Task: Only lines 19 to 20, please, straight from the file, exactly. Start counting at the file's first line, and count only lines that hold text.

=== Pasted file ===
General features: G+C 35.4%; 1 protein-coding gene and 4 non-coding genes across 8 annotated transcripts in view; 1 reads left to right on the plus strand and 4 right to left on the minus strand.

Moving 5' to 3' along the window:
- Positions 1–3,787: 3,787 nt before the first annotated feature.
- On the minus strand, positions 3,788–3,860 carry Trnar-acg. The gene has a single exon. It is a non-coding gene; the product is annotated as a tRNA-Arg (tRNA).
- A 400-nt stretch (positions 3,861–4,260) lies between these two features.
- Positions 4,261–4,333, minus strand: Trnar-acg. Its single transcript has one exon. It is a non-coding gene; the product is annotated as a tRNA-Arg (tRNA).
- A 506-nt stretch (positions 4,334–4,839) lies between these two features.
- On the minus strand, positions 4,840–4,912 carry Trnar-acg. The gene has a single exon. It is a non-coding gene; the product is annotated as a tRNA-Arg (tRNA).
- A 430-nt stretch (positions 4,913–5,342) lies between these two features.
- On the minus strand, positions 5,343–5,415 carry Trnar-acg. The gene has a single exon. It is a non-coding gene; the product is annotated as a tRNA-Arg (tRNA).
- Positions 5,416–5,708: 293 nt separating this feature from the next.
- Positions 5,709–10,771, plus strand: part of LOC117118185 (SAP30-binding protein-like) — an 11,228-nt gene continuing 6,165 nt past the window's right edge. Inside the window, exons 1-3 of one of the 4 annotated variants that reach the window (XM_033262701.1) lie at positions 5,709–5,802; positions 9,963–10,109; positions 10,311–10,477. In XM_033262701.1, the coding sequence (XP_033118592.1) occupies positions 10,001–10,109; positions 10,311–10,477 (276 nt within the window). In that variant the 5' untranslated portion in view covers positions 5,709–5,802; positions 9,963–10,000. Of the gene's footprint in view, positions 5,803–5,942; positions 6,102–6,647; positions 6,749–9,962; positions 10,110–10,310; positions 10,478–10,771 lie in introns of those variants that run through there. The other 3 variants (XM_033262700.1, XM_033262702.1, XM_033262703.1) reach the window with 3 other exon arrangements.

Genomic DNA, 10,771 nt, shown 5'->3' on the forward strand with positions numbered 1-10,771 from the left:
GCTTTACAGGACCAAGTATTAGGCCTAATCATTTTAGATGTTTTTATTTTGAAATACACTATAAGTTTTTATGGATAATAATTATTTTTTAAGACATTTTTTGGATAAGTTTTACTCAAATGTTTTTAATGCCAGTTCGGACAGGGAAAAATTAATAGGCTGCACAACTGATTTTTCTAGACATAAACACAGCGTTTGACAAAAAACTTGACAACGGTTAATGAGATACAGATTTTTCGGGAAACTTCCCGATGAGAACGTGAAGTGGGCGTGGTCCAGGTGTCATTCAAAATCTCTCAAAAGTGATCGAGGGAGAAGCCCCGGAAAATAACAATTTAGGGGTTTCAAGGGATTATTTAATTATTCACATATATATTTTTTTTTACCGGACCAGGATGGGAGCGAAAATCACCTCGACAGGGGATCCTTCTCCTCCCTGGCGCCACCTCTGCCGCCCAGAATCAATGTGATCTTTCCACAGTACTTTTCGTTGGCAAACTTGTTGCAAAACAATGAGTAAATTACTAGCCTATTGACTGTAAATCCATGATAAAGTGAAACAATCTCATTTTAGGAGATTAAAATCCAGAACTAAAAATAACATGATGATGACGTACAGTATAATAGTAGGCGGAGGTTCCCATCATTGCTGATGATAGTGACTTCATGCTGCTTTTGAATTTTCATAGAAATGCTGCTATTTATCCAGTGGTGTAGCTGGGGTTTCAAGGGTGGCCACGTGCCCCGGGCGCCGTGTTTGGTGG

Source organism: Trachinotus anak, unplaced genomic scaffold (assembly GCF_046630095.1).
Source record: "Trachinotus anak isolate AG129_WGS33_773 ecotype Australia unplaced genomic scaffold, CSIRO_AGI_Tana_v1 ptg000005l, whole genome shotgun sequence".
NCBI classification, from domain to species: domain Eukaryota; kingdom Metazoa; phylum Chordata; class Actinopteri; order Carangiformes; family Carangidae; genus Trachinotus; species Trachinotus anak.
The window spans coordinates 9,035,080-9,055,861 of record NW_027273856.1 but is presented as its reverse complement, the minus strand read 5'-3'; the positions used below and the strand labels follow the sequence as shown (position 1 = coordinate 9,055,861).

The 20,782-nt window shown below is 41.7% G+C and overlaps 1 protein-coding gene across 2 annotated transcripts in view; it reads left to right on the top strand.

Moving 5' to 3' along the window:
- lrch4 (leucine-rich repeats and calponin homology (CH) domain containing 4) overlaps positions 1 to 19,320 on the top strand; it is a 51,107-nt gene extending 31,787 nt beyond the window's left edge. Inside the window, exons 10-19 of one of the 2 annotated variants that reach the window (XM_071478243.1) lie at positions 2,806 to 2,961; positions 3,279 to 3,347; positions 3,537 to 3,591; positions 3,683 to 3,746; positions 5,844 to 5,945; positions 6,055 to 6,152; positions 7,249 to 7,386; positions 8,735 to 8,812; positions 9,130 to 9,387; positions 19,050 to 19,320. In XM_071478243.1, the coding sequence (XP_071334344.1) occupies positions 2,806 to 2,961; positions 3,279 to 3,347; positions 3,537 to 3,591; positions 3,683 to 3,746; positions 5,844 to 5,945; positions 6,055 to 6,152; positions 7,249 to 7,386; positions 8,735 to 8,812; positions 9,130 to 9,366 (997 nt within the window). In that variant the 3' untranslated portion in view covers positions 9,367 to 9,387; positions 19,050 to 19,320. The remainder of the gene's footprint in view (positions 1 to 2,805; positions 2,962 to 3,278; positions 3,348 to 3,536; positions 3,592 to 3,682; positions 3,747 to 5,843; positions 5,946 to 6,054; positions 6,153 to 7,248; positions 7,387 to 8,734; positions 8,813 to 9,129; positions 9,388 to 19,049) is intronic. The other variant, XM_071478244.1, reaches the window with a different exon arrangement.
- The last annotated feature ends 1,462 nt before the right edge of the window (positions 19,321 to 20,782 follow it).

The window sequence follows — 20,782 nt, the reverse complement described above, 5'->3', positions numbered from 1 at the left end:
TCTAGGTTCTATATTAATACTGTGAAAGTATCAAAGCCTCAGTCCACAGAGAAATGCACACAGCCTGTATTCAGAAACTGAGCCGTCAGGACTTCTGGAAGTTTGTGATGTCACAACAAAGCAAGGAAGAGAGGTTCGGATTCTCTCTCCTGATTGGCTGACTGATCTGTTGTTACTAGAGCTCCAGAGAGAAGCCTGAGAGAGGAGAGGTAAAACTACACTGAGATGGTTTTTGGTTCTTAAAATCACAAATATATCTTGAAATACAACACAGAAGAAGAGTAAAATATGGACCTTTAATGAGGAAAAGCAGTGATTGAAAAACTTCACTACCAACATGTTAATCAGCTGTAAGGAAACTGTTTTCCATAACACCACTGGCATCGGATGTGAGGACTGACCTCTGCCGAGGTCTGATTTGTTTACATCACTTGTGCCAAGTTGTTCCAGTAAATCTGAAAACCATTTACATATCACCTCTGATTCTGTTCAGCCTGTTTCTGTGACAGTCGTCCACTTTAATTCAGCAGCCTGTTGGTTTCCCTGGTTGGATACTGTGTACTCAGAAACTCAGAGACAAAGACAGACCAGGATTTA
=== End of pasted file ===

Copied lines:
The 20,782-nt window shown below is 41.7% G+C and overlaps 1 protein-coding gene across 2 annotated transcripts in view; it reads left to right on the top strand.

Moving 5' to 3' along the window: